The size and scope of the show is hard to capture, with tens of thousands of attendees clamoring for a glimpse of the new PlayStation 3 or Xbox 360 consoles, or lining up to catch a glimpse of games like Peter Jackson's King Kong.

As we roam the show floor, we're looking to bring a little of the E3 experience to life through photos. Whether it's eager Nintendo fans downloading demos, or the over-the-top experience at some of the booths, no trade show provides as much flash, noise, or excitement.

E3 day one photos

E3 day two photos

The games people will be playing
By Mike Snider, USA TODAY
50 Cent: Bulletproof (Vivendi, fall 2005 for the Sony PlayStation 2, Microsoft Xbox and spring 2006 for the PlayStation Portable, rating pending) immerses you, as 50 Cent, in a fictional gangsta underworld and lets you explore the studio with exclusive new freestyle riffs and beats provided by the chart-topping rapper.
Marc Ecko's Getting Up: Contents Under Pressure (Atari, September for PS2, rating pending) is based on fashion pioneer Ecko's past as a former urban graffiti artist. You play Trane (voiced by hip-hop artist Talib Kweli), who learns the craft while uncovering a conspiracy that involves the death of his father. "Your graffiti actually gets better as you go along," says game producer Shawn Rose.
Electroplankton (Nintendo, for the Nintendo DS, date and rating pending) is a spacey blend of art and music that "may not be a game at all," says Nintendo's Reggie Fils-Aime. You interact with colorful "plankton" that emit musical sounds. Layer sounds, then save the track.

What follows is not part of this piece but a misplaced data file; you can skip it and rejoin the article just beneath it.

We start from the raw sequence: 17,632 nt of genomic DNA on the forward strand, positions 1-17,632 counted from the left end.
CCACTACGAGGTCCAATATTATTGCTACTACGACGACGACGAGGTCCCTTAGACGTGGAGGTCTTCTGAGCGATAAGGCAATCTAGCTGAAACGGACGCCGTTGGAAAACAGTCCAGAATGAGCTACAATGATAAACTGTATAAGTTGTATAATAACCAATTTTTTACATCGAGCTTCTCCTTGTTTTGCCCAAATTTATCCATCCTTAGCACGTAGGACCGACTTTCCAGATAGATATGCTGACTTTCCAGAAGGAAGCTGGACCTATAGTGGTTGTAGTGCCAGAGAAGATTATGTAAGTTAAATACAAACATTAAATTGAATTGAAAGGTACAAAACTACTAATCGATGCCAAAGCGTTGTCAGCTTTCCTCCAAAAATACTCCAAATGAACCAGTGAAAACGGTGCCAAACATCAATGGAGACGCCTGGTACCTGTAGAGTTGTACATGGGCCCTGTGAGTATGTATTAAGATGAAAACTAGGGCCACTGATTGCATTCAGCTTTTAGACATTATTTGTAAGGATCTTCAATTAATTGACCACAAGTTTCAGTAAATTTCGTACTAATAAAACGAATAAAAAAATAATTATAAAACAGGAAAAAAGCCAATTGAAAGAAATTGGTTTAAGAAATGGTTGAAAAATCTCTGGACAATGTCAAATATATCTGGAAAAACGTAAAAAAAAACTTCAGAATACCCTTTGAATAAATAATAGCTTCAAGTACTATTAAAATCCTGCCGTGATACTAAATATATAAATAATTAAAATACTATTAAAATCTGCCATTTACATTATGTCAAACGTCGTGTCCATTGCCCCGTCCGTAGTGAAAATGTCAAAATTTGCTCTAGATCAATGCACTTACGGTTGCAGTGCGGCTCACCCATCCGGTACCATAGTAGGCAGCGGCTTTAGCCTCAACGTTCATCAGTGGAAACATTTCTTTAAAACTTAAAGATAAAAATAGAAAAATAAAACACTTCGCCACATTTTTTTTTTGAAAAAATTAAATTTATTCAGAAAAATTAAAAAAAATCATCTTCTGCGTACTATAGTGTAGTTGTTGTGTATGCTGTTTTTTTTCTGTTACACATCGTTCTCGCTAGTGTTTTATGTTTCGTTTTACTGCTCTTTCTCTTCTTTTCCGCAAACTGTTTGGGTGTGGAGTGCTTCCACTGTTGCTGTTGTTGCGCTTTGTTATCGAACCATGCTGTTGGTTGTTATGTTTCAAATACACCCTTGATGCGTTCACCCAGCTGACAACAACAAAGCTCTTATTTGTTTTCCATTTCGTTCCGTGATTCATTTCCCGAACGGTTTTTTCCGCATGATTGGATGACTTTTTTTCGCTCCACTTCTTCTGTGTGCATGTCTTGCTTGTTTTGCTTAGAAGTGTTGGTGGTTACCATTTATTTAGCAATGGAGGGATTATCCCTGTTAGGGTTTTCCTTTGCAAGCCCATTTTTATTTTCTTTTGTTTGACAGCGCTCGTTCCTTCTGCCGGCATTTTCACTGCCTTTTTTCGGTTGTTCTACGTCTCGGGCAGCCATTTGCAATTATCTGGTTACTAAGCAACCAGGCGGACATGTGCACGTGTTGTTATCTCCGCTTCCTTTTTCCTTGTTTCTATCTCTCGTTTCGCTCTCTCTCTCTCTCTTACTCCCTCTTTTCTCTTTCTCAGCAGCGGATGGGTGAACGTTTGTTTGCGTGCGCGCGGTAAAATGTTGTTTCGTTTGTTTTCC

Old games don't die; they get makeovers

Several classic characters have makeovers in the works:

• In Lara Croft, Tomb Raider: Legend (Eidos, winter for PS2, Xbox and PC, rated Teen), the video game cover girl has a more realistic bod. "She is less cartoony," says Chip Blundell of gamemaker Eidos.

• Talk about old school. Pac-Man is turning 25. So gamemaker Namco is giving the yellow dot-chomper a new look. In Pac-Man World 3 (for PS2, GameCube, Xbox, PC and PSP, all ages), Pac-Man is a 3-D character. "He can bounce off walls, hang and shimmy," says concept designer Simon Smith. And he's chasing 3-D ghosts straight out of Ghostbusters. "He still eats dots, though," Smith says.

• An even bigger transformation awaits Nintendo's elfin hero Link. In The Legend of Zelda: Twilight Princess (for GameCube, holiday season 2005, rating pending), Link has an alter ego — that of a wolf. "It's Link as you've never seen him before," says Nintendo's George Harrison.

USATODAY.com - The games people will be playing

I wonder if there is a site that lists every game?

More on E3 Gaming, This time concerning the Japanese

Japanese Games Go Wild

Bored with shooting massive firearms, tearing around in souped-up luxury cars and playing pro football?

Most gamers aren't. That's clear when you survey the show floor at the Electronics Entertainment Expo. First-person shooters, racing and sports games pack the exhibit halls, more and more of them every year. But hidden among the queues of me-too clones are a few games that travel far off the beaten path, most of them made in Japan.

But attendees who prowled the corners of each booth also found an array of titles with art styles and gameplay concepts that took wholly unique approaches.

Capcom, the publisher that defined entire genres with games like Street Fighter II and Resident Evil, showed a PlayStation 2 title called Okami. Players entered a world drawn like a Japanese sumi-e calligraphic print come to life, controlling a magical paintbrush and a mystical wolf, fighting demons that had infested the cherry blossom-saturated landscapes.

Another unique game seen at Capcom's stand was Killer 7, for the GameCube and PlayStation 2 consoles. Though the cel-shaded art style has often been used for cute, fluffy family adventures, Killer 7 is an adult-oriented acid-trip of a game. Players control one of seven different personalities of the same insane, wheelchair-bound assassin, solving bizarre puzzles and shooting freakish, grinning enemies.